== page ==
Join us in an exciting adventure with the LaSardina in.. Caviar Diaries!
“Good Morning“, I replied, as I lifted the red handset from my landline telephone. “It’s the president”, tumbled out of the speaker, “your society needs your help!” I was pretty dazzled and a bead of sweat rolled down my cheek in slow motion: “A difficult mission lies ahead of us and we think that you are the one man to accomplish it!”
No more words needed to be wasted. I was already in, as a Prussian and as a robot; I stand tall when my people need me. When the president, the Matthias, the keeper of the holy Lomo-Grail is calling, one ought not to refrain from any kind of action necessary. I was defenceless and the terms and conditions of my inauguration as “00 Lomo” were hastily negotiated.
For weeks and months I had to keep the aims of my endeavour under the highest level of secrecy, but now after the release of “La Sardina” and the waves of affection it has received, I am happy to reveal the tales of my mission and open the files of the Caviar Diaries.
I knew for some time that this new fisherman’s camera was hitting the shores of the Lomographic land. But in this approach of “el Maximo Lomo- Líder” I was introduced to the fact that Lomography wanted to start a new legacy with La Sardina. The plan was to create some truly special editions and one in particular, which would be devoted to the Caspian Sea and to caviar. The Black Gold of the Caucasus.
The briefing of my undercover-mission was clear: Take La Sardina to the very origins of caviar, snap as many shots as possible and create some stories that are worth reading. The result of my assignment would be stuffed into a book. The route, as a mobile Lomographic ambassador, could be determined by me, but I only had a few weeks to complete it as production for the camera was on a tight schedule. A fantastic mission, but one had to keep in mind, that there were obstacles to overcome. I love travelling and I admit I am pretty good at it. If travelling was a profession, I reckon I would have a promising career in it. Dealing with border control is one of my expertise, negotiating visa issues with the authorities is very familiar to me, and checking for the lowest possible fares for flights is actually one of my hobbies, even if that might sound a little strange!
From the beginning, I wanted to make this Lomo trip exciting and that meant that I would need to go to as many places as possible. However, the region of the Caucasus has a challenging infrastructure for travellers and you need a visa to visit most of the countries there. You can only apply for one visa at a time, and this means you have to give your passport to the embassy. Taking this and the limited planning time into consideration, my options were quickly being narrowed down. However, this was a good thing, because it made everything clearer.
Within a week I had established my route and it looked something like this:
Germany – Ukraine – Azerbaijan – Russia – Latvia – Germany
I estimated that I would need four to five days in every country. I hoped that all of these nations would deliver a special flavour to my mission and would give me the sort of stories that needed to be written. As I had previously worked as a volunteer in Russia for 15 months after my high school graduation, I am capable of speaking Russian and I have a strong long for the region of the former-Soviet Union. That means I am always grateful whenever my paths takes me towards the east.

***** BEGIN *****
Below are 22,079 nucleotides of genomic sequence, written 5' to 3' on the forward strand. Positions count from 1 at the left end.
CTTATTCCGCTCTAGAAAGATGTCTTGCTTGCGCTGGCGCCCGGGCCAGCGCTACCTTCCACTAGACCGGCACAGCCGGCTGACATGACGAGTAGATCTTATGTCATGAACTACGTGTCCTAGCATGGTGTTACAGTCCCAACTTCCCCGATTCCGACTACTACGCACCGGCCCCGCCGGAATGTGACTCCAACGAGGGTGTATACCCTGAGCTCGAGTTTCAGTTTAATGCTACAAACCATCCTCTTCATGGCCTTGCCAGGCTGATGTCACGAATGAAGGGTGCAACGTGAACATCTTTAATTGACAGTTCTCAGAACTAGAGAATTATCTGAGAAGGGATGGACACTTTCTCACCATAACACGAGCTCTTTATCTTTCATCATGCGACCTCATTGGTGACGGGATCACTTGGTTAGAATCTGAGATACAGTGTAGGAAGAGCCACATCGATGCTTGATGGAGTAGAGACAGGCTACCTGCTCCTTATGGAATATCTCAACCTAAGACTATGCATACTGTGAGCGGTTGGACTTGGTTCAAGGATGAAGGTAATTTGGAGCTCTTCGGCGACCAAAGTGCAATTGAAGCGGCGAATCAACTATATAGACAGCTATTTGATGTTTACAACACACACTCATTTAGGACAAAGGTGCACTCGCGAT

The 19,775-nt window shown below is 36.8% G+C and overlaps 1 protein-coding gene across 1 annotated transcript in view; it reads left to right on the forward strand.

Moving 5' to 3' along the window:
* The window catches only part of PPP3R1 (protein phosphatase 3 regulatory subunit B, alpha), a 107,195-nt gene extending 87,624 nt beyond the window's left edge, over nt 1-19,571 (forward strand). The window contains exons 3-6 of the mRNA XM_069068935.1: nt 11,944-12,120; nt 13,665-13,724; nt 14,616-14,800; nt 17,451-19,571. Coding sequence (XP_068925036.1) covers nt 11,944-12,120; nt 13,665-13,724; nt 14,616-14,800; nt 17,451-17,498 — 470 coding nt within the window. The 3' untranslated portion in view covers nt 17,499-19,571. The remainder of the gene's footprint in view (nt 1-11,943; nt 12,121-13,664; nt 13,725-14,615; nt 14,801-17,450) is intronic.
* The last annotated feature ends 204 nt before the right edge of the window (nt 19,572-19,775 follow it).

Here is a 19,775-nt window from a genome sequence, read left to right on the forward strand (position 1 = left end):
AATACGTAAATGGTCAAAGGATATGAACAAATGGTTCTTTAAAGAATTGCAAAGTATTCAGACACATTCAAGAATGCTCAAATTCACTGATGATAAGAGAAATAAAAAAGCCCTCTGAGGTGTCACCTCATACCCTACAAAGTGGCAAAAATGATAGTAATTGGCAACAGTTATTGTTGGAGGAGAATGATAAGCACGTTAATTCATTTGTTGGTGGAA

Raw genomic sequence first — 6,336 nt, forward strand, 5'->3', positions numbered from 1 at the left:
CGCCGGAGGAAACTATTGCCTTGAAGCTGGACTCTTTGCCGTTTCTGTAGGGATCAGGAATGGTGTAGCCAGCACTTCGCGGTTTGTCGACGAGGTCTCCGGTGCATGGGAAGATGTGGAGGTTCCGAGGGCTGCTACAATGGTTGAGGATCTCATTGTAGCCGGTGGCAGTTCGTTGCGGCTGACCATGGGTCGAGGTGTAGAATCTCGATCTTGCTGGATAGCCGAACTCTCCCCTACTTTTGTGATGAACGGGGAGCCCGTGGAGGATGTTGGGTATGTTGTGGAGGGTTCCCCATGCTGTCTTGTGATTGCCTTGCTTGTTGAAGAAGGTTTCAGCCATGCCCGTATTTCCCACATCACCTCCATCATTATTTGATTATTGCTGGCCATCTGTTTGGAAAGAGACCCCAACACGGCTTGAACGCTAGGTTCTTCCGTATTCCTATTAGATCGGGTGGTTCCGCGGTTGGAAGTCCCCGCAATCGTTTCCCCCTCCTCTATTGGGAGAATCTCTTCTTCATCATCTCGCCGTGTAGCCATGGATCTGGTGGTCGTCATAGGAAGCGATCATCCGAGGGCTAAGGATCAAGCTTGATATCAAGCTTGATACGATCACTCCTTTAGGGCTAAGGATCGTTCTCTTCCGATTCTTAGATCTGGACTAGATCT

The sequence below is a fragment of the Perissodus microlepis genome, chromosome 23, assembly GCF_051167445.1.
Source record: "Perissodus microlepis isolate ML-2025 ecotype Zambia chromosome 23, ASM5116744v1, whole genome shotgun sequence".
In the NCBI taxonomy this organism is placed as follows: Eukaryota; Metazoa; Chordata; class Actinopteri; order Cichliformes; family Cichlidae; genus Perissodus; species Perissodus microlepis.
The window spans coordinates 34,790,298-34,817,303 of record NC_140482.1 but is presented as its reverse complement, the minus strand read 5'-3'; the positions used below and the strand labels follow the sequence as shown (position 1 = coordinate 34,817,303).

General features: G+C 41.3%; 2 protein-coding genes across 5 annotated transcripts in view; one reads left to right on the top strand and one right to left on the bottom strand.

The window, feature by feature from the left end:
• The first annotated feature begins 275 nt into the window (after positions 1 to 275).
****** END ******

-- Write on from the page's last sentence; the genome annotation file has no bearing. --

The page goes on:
So before I could take my hundred-something rolls of film, two La Sardina prototypes and a handful of fresh underpants with me on this journey, I first had to clear my accreditations. When you go to the east you should always make sure that you have all your documents in order, because you never know which grumpy soldier you might meet in a remote, dark corner at the end of the world.
Azerbaijan was of course the true object of my desire; this little country of Ottoman/ Turkish influence lies on the Caspian Sea – home to the real caviar. My top priority was to get a visa for Azerbaijan first. For about a year now, you are only able to get your visa from the embassy itself; in the past an EU citizen could get hold of one in exchange for a handful of dollars at the airport. But since the policy has changed, the Azeri Embassy in Berlin is under constant stress and applicants have to wait more than two weeks. Even after that they still need a letter of invitation from a tourist office, a company or a person that knows them. Actually you have to present your travel tickets as well. This is all rather complicated, so I was thankful to have some good Azeri friends in Berlin who were kind of familiar with the consul. If things ever get complicated, personal relationships can do more for a nice guy on a world-saving mission, than any paperwork could ever do. So this time round, it was good friends that got me on the Extra Express Lane for a shiny new visa.
But still, the process of getting a visa is always your first encounter with a foreign mentality. As a German, I would ideally like everything to be completed within minutes, but as an Azeri you have to drink a lot of tea and wait. Eventually I received my passport together with a cute handwritten visa just three hours before my departure to the Ukraine. I was ready to take off. But wait, what about the visa to the other countries? Well, the Ukraine was a safe haven for EU Citizens as they do not request any visa, but Mother Russia does. There was no time left – I had to go and I had already purchased all of the tickets. Would I be a modern Mathias Rust and land my little Cessna right in the middle of Red Square or would I be forced to bribe a border officer with a six-pack of vodka? All will be revealed in the next chapter.
Caviar Diaries was written by Willie Schumann. Visit his LomoHome
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